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BSEE turns focus to implementing Well Control Rule

By Kelli Ainsworth, Editorial Coordinator

The US Bureau of Safety and Environmental Enforcement (BSEE) is reassuring the industry that it will have up to five years to comply with the more capital-intensive provisions of the Well Control Rule. In an interview with DC at the 2016 OTC in Houston on 4 May, Lars Herbst, Regional Director of the Gulf of Mexico for BSEE, said the agency is now working on implementing the rule and providing additional guidance and clarification on the final rule where needed. The final Well Control Rule was published in the Federal Register on 29 April.

While most of the rule’s provisions will take effect 90 days from publication – on 28 July – BSEE recognizes that some provisions will require more time. These are primarily the ones related to BOP equipment specifications, Mr Herbst said. He also pointed out that although these provisions might require a large capital outlay, some companies have already made part of the required financial investments to align with API Standard 53. “The industry is already moving in that direction. Some of those capital investments have already been made.”

Mr Herbst also pointed out that BSEE has responded to industry concerns that the proposed rule was too prescriptive by incorporating more performance-based requirements in the final rule wherever possible. For instance, the proposed rule required operators to maintain a drilling margin of 0.5 lb/gal. “If the industry does analysis and shows that they can get to less than a 0.5 lb/gal margin, we will review that, and we have procedures in the final rule that will allow the acceptance of that.”

In addition, BSEE introduced more flexibility to the rule’s real-time monitoring requirements, said Allyson Anderson Book, BSEE’s Associate Director of Strategic Engagement. The agency is currently working on clarifying industry questions on performance-based requirements, she said. “Several members of the implementation team have sat down with industry groups to get ideas where they will be looking for additional guidance,” she said. Operators have asked BSEE for more information on elements that will be required in the real-time monitoring plan and how the plans will be handled.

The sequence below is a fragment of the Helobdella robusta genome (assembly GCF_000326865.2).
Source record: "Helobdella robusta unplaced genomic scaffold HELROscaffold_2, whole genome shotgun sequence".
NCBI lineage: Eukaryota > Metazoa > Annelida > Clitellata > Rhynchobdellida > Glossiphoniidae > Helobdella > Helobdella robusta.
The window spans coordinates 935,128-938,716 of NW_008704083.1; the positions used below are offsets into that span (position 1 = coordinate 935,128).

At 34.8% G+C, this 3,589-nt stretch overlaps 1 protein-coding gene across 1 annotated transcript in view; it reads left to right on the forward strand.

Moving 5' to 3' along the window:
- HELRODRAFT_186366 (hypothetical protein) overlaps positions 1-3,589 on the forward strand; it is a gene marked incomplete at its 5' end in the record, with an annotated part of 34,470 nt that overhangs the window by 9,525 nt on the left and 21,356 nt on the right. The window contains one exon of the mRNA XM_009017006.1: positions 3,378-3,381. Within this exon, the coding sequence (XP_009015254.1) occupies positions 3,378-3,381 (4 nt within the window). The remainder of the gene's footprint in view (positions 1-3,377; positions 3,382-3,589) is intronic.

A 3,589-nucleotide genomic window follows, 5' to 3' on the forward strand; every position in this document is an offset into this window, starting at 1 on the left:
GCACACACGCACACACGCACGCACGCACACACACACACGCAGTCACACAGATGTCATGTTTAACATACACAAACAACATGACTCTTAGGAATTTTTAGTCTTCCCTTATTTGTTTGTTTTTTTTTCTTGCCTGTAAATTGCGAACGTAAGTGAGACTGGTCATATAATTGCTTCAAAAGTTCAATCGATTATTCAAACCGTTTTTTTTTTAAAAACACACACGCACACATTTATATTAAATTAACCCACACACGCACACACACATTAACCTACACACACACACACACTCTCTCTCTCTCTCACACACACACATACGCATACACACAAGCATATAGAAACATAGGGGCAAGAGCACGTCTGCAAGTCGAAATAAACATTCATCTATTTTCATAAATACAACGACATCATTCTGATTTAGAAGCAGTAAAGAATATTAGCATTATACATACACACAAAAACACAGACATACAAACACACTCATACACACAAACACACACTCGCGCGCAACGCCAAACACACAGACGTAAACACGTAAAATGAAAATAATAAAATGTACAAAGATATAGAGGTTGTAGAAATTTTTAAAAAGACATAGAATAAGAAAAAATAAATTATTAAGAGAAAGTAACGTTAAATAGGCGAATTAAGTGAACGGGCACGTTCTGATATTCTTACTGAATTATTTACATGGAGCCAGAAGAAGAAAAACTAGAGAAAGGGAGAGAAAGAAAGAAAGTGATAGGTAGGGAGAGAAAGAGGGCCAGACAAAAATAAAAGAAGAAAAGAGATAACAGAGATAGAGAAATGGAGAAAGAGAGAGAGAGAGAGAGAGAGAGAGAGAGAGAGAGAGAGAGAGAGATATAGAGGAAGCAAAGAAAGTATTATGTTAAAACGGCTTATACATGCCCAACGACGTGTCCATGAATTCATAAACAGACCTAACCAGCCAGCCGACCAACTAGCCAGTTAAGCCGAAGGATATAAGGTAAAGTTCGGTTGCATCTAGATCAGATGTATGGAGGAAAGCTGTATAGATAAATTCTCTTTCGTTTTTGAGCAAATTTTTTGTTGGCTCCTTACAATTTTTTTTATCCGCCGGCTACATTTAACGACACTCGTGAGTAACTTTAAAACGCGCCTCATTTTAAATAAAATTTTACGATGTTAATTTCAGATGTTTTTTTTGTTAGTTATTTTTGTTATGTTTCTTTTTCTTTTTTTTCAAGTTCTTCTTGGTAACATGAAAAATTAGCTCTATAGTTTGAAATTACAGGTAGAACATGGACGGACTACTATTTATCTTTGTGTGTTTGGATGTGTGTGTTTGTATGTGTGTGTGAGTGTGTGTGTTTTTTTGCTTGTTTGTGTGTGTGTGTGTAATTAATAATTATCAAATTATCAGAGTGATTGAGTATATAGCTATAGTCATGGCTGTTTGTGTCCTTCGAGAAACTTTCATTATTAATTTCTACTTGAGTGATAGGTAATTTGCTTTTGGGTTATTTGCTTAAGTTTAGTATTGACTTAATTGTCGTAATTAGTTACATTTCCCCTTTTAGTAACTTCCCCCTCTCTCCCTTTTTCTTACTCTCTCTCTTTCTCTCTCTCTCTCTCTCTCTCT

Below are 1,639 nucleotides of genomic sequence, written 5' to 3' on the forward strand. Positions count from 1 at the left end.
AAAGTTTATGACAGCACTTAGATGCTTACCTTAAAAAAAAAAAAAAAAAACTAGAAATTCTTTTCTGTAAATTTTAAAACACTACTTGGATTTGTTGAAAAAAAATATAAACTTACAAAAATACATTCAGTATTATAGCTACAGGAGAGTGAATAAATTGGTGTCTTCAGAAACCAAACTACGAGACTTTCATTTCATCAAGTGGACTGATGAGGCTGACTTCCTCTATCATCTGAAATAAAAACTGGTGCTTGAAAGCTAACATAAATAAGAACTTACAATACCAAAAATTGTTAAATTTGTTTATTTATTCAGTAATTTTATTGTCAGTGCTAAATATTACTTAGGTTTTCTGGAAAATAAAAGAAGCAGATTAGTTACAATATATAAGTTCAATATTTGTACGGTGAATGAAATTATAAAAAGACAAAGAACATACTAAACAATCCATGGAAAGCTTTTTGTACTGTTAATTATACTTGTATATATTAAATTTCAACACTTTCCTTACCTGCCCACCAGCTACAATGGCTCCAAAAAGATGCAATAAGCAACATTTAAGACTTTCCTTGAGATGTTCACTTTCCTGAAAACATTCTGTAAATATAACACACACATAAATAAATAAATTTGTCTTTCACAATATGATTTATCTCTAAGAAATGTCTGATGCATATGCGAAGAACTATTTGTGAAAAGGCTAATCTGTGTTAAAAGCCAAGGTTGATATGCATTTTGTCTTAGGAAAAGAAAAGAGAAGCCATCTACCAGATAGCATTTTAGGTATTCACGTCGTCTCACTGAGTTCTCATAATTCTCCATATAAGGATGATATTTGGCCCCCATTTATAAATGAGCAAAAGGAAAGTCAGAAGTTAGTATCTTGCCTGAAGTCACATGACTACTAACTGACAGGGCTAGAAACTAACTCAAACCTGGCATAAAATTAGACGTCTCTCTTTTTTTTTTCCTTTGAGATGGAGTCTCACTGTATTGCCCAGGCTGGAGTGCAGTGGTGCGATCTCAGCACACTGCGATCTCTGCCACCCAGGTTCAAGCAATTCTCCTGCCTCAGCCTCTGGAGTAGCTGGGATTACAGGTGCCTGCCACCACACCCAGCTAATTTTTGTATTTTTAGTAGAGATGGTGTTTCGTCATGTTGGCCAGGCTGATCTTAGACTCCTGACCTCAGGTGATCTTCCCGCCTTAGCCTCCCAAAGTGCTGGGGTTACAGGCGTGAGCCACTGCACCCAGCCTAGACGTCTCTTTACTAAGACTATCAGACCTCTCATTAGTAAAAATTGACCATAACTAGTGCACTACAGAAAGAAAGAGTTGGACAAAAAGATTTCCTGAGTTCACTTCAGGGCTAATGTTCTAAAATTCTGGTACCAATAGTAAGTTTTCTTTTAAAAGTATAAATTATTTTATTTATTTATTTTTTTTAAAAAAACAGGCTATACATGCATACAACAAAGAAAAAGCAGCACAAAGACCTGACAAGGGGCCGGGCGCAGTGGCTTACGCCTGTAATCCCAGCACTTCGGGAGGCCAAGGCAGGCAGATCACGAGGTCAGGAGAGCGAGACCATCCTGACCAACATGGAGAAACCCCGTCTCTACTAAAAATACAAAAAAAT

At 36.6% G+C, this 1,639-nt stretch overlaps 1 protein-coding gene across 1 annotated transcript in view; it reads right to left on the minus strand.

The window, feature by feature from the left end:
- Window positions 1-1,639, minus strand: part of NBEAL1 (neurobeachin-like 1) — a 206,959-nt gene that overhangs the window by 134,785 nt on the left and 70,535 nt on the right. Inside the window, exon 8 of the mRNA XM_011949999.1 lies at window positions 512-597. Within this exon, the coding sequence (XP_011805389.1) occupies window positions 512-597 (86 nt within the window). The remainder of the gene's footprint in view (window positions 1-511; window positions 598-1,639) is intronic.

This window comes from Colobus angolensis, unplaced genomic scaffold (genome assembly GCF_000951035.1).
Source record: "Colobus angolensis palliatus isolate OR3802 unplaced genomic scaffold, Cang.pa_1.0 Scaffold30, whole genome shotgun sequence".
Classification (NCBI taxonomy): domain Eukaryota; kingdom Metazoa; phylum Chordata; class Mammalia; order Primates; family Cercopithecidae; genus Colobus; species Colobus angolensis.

Some provisions were not altered despite industry concerns, she said. Specifically, the industry worried that Well Control Rule went too far above and beyond current industry standards. However, Ms Book said, many of the recommendations from Macondo investigations suggested that relying on industry standards alone would not be enough. “We really analyzed each of the standards and best practices to see which ones needed to be enhanced based on the recommendations we had. A lot of people in the industry asked us to just stay with the standard and not go above and beyond that, but we did go further.”

In addition to its work on implementing the Well Control Rule, BSEE continues to investigate bolt failures in critical components related to the BOP stack, Mr Herbst said. The issue came to BSEE’s attention due to bolt failure on the connector joining the BOP and the wellhead. “We did isolate that particular issue and did get it corrected,” he said. “Those bolts were changed out, and even the manufacturing processes were changed in some cases.” However, similar bolts are used in different places along the BOP stack. BSEE is currently working with contractors and operators to improve quality assurance related to those bolts.

To learn more about BSEE’s implementation of the well control rule and the findings of the agency’s annual report, watch DC’s video with Lars Herbst from OTC 2016.

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